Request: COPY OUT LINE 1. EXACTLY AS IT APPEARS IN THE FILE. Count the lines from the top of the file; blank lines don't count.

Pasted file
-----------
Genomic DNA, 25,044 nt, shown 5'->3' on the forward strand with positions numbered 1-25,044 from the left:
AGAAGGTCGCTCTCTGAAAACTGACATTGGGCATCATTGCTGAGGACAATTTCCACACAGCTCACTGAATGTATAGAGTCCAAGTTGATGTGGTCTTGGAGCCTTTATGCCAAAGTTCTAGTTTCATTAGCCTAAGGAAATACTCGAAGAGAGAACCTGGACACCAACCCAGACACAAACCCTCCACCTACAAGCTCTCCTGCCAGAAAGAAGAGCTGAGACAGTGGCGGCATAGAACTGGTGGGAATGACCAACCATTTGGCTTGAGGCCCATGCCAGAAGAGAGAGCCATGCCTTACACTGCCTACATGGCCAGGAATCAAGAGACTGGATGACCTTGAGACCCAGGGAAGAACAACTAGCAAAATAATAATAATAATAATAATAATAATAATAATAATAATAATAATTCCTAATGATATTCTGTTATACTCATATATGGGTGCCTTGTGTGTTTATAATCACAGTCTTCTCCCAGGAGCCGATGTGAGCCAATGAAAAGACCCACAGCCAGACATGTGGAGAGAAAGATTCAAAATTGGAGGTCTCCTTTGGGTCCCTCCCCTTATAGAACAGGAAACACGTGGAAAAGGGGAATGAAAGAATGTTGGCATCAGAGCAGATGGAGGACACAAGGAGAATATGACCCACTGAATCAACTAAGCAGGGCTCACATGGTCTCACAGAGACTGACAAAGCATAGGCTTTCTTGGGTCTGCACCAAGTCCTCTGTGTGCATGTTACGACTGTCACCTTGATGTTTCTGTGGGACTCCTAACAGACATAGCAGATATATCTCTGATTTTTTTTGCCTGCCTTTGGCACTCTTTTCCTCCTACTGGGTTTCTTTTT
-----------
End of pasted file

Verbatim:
Genomic DNA, 25,044 nt, shown 5'->3' on the forward strand with positions numbered 1-25,044 from the left: